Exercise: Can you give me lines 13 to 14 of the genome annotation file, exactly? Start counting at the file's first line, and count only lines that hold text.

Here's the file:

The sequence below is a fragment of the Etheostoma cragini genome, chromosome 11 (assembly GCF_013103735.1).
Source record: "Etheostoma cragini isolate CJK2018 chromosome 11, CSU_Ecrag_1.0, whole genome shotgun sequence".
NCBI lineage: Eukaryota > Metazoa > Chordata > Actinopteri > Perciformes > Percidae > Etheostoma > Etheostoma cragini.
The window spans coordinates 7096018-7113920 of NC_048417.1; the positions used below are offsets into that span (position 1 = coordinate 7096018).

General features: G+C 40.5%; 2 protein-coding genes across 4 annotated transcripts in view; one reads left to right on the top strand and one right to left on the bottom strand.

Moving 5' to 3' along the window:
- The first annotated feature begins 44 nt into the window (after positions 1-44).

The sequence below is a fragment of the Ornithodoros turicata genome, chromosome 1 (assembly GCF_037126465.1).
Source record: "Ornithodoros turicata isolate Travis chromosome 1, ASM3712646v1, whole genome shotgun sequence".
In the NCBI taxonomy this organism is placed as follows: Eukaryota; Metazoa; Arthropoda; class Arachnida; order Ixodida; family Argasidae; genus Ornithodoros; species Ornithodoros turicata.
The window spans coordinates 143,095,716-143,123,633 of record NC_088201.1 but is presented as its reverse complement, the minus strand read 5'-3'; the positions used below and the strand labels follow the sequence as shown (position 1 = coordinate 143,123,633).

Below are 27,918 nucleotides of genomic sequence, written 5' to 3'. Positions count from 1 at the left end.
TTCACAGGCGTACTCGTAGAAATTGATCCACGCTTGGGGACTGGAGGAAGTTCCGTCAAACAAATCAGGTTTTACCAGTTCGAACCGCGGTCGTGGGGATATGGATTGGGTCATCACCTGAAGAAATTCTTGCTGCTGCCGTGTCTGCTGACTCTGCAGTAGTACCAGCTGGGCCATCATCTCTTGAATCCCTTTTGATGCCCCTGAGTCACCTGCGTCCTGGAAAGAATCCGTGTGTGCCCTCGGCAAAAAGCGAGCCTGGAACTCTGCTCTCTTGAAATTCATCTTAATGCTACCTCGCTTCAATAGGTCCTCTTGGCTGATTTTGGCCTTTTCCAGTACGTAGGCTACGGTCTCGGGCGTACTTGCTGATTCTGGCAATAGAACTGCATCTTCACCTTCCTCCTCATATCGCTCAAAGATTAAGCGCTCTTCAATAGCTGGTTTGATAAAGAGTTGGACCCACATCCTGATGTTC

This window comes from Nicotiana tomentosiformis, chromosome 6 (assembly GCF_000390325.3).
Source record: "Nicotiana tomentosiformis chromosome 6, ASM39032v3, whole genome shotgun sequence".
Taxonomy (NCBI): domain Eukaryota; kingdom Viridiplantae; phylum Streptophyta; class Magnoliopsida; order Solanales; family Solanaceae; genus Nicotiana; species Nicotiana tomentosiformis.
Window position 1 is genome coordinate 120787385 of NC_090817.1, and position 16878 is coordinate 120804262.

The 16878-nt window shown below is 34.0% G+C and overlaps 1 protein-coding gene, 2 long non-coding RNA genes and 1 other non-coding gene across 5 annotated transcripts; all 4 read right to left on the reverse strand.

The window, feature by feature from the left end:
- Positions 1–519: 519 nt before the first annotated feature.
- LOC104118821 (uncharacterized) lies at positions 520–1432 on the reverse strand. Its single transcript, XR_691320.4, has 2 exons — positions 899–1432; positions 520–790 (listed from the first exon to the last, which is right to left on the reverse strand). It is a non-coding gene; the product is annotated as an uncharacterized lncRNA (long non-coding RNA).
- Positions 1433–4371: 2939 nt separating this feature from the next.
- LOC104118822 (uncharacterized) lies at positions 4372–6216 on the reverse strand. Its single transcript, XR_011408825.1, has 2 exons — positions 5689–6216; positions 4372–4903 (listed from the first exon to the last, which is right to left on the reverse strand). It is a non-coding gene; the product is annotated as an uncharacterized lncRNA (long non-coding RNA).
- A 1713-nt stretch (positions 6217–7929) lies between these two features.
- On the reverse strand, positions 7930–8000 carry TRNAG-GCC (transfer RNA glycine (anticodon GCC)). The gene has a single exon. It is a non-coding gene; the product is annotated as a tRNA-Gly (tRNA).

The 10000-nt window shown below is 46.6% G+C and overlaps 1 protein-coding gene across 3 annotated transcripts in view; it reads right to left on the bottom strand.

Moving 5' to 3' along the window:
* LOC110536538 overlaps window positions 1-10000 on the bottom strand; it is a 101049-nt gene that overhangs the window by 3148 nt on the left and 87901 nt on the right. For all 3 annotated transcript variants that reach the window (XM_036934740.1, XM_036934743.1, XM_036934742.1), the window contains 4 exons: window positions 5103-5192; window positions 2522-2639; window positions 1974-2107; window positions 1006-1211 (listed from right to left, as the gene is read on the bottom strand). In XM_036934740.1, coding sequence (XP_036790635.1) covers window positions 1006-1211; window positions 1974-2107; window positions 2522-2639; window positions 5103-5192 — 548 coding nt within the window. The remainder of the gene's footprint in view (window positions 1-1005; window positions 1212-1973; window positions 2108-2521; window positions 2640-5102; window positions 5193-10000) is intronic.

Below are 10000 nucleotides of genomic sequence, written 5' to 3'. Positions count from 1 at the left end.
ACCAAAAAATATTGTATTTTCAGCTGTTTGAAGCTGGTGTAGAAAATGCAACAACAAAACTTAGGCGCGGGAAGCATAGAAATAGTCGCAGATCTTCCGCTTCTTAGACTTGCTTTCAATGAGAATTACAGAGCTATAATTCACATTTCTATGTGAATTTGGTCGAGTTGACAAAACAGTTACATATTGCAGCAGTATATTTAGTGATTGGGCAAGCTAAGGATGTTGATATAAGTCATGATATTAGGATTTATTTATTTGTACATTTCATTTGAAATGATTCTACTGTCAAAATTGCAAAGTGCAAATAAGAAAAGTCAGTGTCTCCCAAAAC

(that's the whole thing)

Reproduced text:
TTCACAGGCGTACTCGTAGAAATTGATCCACGCTTGGGGACTGGAGGAAGTTCCGTCAAACAAATCAGGTTTTACCAGTTCGAACCGCGGTCGTGGGGATATGGATTGGGTCATCACCTGAAGAAATTCTTGCTGCTGCCGTGTCTGCTGACTCTGCAGTAGTACCAGCTGGGCCATCATCTCTTGAATCCCTTTTGATGCCCCTGAGTCACCTGCGTCCTGGAAAGAATCCGTGTGTGCCCTCGGCAAAAAGCGAGCCTGGAACTCTGCTCTCTTGAAATTCATCTTAATGCTACCTCGCTTCAATAGGTCCTCTTGGCTGATTTTGGCCTTTTCCAGTACGTAGGCTACGGTCTCGGGCGTACTTGCTGATTCTGGCAATAGAACTGCATCTTCACCTTCCTCCTCATATCGCTCAAAGATTAAGCGCTCTTCAATAGCTGGTTTGATAAAGAGTTGGACCCACATCCTGATGTTC

This window comes from Nicotiana tomentosiformis, chromosome 6 (assembly GCF_000390325.3).